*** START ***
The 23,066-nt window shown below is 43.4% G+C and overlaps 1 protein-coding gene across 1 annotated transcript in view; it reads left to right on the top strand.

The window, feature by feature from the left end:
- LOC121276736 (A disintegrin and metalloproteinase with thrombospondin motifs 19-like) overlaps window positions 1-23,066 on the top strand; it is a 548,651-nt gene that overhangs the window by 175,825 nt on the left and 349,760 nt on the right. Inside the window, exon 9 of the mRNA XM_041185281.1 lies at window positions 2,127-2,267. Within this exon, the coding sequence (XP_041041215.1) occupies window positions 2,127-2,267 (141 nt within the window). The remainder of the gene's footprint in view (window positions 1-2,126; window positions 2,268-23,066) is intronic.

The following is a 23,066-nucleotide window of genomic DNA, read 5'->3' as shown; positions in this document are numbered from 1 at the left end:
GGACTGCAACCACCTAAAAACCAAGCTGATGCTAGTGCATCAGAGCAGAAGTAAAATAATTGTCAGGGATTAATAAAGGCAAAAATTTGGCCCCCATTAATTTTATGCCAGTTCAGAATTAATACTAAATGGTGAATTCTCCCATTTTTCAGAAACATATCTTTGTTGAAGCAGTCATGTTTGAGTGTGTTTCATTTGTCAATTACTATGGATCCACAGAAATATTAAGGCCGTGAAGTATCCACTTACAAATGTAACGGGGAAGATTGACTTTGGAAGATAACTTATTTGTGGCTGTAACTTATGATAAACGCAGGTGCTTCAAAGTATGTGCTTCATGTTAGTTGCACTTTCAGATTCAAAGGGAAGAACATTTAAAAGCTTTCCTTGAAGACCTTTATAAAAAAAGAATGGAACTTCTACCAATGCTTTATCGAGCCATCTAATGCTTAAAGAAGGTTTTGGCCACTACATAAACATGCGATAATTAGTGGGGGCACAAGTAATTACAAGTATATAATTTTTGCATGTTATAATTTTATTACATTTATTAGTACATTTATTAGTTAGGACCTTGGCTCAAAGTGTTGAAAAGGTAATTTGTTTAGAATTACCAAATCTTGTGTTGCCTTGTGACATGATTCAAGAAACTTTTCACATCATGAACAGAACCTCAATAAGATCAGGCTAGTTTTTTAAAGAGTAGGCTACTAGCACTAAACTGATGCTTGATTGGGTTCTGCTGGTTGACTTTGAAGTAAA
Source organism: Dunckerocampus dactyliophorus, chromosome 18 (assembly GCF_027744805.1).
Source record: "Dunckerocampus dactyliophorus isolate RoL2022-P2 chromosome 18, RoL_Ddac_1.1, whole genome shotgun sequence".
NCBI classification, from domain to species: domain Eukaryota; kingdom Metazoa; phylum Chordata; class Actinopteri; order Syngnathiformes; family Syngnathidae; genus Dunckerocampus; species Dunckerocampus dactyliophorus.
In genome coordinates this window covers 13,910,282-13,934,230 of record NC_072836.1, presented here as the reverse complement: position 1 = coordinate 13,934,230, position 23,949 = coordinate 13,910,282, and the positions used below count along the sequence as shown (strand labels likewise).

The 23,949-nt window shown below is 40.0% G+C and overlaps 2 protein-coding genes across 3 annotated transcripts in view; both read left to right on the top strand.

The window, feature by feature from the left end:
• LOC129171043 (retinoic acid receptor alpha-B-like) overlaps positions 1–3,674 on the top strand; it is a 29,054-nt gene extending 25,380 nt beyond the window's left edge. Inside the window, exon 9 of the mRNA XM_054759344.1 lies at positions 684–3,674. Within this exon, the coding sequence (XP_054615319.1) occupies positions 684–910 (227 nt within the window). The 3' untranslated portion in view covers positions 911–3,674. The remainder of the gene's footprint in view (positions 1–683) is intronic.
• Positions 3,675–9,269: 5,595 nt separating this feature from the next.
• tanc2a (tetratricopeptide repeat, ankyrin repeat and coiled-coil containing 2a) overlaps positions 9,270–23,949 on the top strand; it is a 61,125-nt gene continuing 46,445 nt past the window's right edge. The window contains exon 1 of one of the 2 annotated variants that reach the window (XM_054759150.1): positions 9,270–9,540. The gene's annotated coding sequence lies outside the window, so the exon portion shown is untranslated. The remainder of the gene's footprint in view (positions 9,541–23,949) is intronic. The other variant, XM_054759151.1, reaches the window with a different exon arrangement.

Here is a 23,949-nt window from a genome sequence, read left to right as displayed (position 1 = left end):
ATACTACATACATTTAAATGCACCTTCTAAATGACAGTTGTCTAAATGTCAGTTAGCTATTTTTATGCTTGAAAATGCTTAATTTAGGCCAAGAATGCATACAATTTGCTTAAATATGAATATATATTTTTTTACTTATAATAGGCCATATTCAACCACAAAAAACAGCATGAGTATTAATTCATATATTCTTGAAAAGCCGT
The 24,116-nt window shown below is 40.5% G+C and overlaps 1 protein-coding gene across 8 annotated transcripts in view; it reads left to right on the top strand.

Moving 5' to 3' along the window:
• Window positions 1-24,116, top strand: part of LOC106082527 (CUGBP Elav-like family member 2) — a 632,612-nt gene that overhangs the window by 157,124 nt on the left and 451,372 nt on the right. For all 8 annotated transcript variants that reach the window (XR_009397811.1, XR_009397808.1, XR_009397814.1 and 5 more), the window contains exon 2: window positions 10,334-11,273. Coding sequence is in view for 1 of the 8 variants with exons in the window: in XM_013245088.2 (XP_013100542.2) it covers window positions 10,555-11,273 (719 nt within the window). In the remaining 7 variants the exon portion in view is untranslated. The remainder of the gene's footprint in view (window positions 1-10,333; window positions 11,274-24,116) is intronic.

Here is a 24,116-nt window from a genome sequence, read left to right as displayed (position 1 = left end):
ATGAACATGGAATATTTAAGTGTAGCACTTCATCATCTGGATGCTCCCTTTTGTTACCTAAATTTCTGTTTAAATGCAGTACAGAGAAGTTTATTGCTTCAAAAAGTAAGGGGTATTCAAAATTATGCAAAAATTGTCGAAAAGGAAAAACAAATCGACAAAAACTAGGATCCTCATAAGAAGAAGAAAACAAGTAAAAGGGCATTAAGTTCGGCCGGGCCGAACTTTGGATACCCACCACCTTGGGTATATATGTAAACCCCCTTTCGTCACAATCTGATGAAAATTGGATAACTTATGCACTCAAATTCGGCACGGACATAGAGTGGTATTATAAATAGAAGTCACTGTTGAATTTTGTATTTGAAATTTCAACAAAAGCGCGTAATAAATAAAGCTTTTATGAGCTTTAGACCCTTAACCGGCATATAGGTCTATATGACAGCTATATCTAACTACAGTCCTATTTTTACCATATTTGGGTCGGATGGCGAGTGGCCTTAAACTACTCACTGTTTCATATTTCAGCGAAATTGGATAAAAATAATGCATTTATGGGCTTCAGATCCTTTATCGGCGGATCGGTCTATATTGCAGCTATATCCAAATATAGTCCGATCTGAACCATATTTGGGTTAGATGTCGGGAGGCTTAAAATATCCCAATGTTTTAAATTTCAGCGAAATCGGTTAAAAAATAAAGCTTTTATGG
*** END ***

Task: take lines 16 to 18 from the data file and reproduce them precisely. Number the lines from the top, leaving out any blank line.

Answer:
ATACTACATACATTTAAATGCACCTTCTAAATGACAGTTGTCTAAATGTCAGTTAGCTATTTTTATGCTTGAAAATGCTTAATTTAGGCCAAGAATGCATACAATTTGCTTAAATATGAATATATATTTTTTTACTTATAATAGGCCATATTCAACCACAAAAAACAGCATGAGTATTAATTCATATATTCTTGAAAAGCCGT
The 24,116-nt window shown below is 40.5% G+C and overlaps 1 protein-coding gene across 8 annotated transcripts in view; it reads left to right on the top strand.

Moving 5' to 3' along the window: